Letters to the Editor
Janus kinase inhibitors – holistically seeing two faces
- John A Loudon, Paul Kubler, d4bb942bb920ddcf
- Aust Prescr 2015;38:3-4
- 1 February 2015
- DOI: 10.18773/austprescr.2015.006
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Editor, - I was interested to read the recent article on Janus kinase inhibitors by Paul Kubler (Aust Prescr 2014;37:154-7). In addition to being pro-cancer, the Janus kinase-Signal Transducer and Activation of Transcription (JAK-STAT) pathway is part of a central physiological pro-survival mechanism.1 Thus pharmacological targeting of this signalling cascade may pose potential threats, for example to cardiac integrity.2 Targeting JAK-STAT will also potentially challenge neuroprotection.3 Conversely, activation of JAK-STAT is proposed as a tangible approach to managing heart disease.4
The message is that there is a clinically highly relevant ‘crossroads’ between physiology and cancer, thus maintaining the truly holistic viewpoint. Therefore treatments aimed at targeting cancer necessarily target normal tissues and in turn define burgeoning fields within cancer-related therapy such as cardio-oncology. Activating a pro-survival pathway such as JAK-STAT therapeutically to manage heart disease removes a barrier in the multiple-step process of oncogenesis. Targeting the JAK-STAT pathway is in a sense ‘non-specifically specific’. The target may be a defined one, but the target itself is universally expressed.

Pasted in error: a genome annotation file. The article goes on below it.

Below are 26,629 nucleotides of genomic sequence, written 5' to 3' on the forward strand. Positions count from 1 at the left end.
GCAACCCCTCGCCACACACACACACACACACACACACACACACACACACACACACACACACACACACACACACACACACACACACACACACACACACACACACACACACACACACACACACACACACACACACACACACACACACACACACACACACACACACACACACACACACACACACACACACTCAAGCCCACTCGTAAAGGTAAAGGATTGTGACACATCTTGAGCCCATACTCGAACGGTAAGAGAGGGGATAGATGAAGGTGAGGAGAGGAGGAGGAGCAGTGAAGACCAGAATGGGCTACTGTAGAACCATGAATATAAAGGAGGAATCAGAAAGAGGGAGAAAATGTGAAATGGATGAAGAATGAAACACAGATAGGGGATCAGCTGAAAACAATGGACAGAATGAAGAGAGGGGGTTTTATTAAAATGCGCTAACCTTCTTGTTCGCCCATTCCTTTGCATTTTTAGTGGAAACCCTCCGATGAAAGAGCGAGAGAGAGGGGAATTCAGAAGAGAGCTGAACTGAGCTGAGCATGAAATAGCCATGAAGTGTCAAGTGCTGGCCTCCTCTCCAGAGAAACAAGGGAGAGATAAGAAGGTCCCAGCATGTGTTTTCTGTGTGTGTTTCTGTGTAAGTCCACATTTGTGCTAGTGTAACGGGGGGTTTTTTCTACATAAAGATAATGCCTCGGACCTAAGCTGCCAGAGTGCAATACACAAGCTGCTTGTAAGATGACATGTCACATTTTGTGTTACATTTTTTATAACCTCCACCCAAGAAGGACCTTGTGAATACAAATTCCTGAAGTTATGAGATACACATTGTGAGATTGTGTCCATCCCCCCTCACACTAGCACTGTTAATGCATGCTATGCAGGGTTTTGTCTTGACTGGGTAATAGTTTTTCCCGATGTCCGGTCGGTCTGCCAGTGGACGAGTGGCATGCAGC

Future developments in therapeutics must be designed to be ‘specifically specific’ to the disease target to be effective, yet with little fear of resultant adverse reaction.
John A Loudon
Baulkham Hills NSW
Although there is a large volume of published data about the JAK-STAT pathway, it is mostly pre-clinical. Currently, very few drugs targeting Janus kinase signalling have been approved by regulatory authorities and are in clinical use. The focus of the article was on those mechanisms which have current clinical applications.
The statement of whether specifically targeting selective errors of the immune system (that is being specifically specific) versus inhibiting multiple cytokines (that is being non-specifically specific) is a better way of improving effectiveness and reducing adverse effects, is a vexed question with no clear answer. The clinical data in the treatment of autoimmune diseases such as rheumatoid arthritis and systemic lupus erythematosus do not consistently support this hypothesis. The patho-aetiology of many autoimmune diseases is characterised by multiple abnormalities of the immune system with cascading effects over time and alternative pathways of disease perpetuation after onset, hence I would suggest specifically specific therapies are less likely to be effective from a biological plausibility perspective as the disease progresses. If we could identify and treat disease in a pre-clinical phase, specifically specific therapies have the potential to be more effective. However, the answer to this is unknown.
Dental practitioner, Baulkham Hills, NSW